A proposal to ban private investment in Chinese news outlets has been viewed by critics as a further attempt by Beijing to control all sectors of the media.
Under draft guidelines posted to the website of China’s National Development and Reform Commission this month, privately owned companies would be prohibited from involvement in media companies, including setting up or running news operations or republishing news produced by foreign outlets.
Political analysts and journalists who have worked for Chinese media say the proposals show Beijing’s ongoing efforts to silence opposition voices.
"The Communist Party is trying to put all news and commentary shows under its own control. All different voices have been eliminated,” Wu Zuolai, a Chinese political commentator, told VOA’s Mandarin Service.
The proposals sparked discussion on Chinese online forums including Zhihu, where many said they believed the regulation would lead to a further decline of media freedom.
“Limiting the role of the media will distort public opinions, and local governments might enforce the rule with extremely strict measures,” one poster on Zhihu said.
Others said the rules could bring an end to “anyone holding a microphone asking for your opinions on the street in the future,” or lead to a need to be more cautious on social media.
China already ranks poorly for media freedom, ranking 177th out of 180 countries, where 1 is the freest, on the annual index by Reporters Without Borders (RSF).
As well as being the leading jailer of journalists, China has state- and privately owned media under “ever-tighter control, while the administration creates more and more obstacles for foreign reporters,” RSF says.
While traditional media such as newspapers are funded largely through the public sector, those working in online news rely more on private or foreign investment.
Government funding has been the main source of income for media outlets in China since the 1990s, said Cheng Yizhong, who runs a New York-based news website for the Chinese diaspora in the U.S.
The veteran journalist previously worked for The Beijing News and the Southern Metropolis Daily.
Unlike other countries, China’s media must seek state approval to publish, Cheng told VOA’s Mandarin Service.
“All media in China — books, radio stations, TV stations — must obtain a special approval batch number before they can publish, broadcast and distribute. It’s always the case,” Cheng said.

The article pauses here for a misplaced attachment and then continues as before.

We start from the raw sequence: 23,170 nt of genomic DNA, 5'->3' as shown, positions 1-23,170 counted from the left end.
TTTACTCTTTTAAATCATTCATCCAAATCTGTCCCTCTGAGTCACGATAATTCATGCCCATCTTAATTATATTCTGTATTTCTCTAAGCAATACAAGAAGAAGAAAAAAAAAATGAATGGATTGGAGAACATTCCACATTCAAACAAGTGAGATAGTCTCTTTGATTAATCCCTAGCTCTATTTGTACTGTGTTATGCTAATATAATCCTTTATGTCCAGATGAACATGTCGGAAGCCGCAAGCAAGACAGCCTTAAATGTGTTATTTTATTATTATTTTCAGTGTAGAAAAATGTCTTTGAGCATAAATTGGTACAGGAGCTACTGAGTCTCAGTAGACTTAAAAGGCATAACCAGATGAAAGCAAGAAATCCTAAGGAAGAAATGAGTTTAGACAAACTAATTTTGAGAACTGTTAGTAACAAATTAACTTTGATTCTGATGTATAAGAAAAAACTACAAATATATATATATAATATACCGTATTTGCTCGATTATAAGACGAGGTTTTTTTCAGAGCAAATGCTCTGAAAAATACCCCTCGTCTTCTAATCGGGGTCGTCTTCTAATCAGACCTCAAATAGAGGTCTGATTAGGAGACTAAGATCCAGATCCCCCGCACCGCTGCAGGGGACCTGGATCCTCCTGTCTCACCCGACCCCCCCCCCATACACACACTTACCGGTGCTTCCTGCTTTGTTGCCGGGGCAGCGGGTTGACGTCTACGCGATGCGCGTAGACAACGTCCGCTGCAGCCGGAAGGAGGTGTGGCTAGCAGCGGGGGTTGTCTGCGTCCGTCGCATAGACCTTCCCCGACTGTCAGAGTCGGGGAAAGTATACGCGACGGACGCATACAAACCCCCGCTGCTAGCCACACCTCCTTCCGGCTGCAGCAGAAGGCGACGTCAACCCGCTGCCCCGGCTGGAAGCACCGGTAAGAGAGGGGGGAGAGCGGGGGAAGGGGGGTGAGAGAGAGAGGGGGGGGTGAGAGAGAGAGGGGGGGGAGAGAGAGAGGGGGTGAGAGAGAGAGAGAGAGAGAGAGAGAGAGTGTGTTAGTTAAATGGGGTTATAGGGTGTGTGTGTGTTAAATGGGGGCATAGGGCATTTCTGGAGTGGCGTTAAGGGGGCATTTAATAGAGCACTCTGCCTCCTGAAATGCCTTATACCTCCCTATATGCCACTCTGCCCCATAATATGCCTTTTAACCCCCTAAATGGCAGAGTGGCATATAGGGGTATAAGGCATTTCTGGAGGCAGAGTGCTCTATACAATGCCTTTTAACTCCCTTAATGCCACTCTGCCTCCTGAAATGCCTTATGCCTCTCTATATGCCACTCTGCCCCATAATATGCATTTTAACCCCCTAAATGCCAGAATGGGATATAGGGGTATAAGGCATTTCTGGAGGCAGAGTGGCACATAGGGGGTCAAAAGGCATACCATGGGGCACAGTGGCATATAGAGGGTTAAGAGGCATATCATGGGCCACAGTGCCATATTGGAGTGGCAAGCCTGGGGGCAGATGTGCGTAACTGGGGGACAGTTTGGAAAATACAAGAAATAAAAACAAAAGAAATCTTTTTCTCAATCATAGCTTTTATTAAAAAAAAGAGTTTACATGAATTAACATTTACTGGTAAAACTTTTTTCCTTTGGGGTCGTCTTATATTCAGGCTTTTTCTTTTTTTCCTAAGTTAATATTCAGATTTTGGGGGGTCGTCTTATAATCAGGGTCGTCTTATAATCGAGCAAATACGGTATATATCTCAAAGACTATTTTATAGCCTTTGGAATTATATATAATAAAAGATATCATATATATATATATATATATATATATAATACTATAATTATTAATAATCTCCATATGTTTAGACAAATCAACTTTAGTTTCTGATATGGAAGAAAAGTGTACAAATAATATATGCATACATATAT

But as the internet became popular, more people in China moved to accessing news online.
As of December 2020, China had 743 million online news consumers, according to a report released this year by the administrative China Internet Network Information Center.
"There was no public capital investment in the early days of the internet. That was completely new, and the government didn’t know what was going on,” Cheng said, adding the digital media business is nearly entirely dependent on private and foreign capital.
“This has led to great challenges faced by traditional media, so the Communist Party-owned media began to allow some private funding into it,” Cheng said.
The journalist said that when he worked at The Beijing News, around a fifth of the funding came from the private sector. Many of China’s more liberal newspapers also relied on private investors.
But, Cheng said, as the space for commentary reduced, most of the private capital has been withdrawn from media.
China has long sought to control the media. Its internet regulator on Wednesday released a list of around 1,300 online news services that are the only approved source for reprinting news.
The list includes more outlets and social media accounts than it did in 2016, but the regulator warned that news groups who stray from the approved list will face punishment, Reuters reported.
It also publishes directives telling media how to cover certain events.
Similar directives as far back as 2005 covered private capital in media. When China issued regulations on the culture industry that year, the order excluded investment for “the establishment and operation of news agencies, newspapers, publishing houses, radio stations and television stations.”
The internet regulatory body and the National Development and Reform Commission have also both issued regulations saying that private capital should not be allowed to intervene in the editing process.
Privately owned and independent media often have an editorial firewall to protect their newsrooms from influence from the business side of their operations. But critics say that China’s regulation is based on Beijing having greater control over content.
“The policy has actually never changed,” said Cheng. “It shows that high-level officials in the party never really trust the media. Even in today’s environment, when almost all the media is praising the government, the party still feels uneasy. I think this shows the room for public opinions in China is increasingly shrinking.”
Political commentator Wu said that media today can produce shows on eating, drinking, and having fun, but not something to confront the mainstream voices of the Chinese Communist Party.
A former fellow at the Chinese National Academy of Art, Wu was dismissed for signing Charter 08, a petition calling for greater human rights and democratic freedoms in China. He later moved — to the U.S.
“In the so-called mainstream media platform these days, there’s no negative news,” Wu said. “It’s very difficult to hear what the people have to say now."
This story originated in VOA’s Mandarin Service.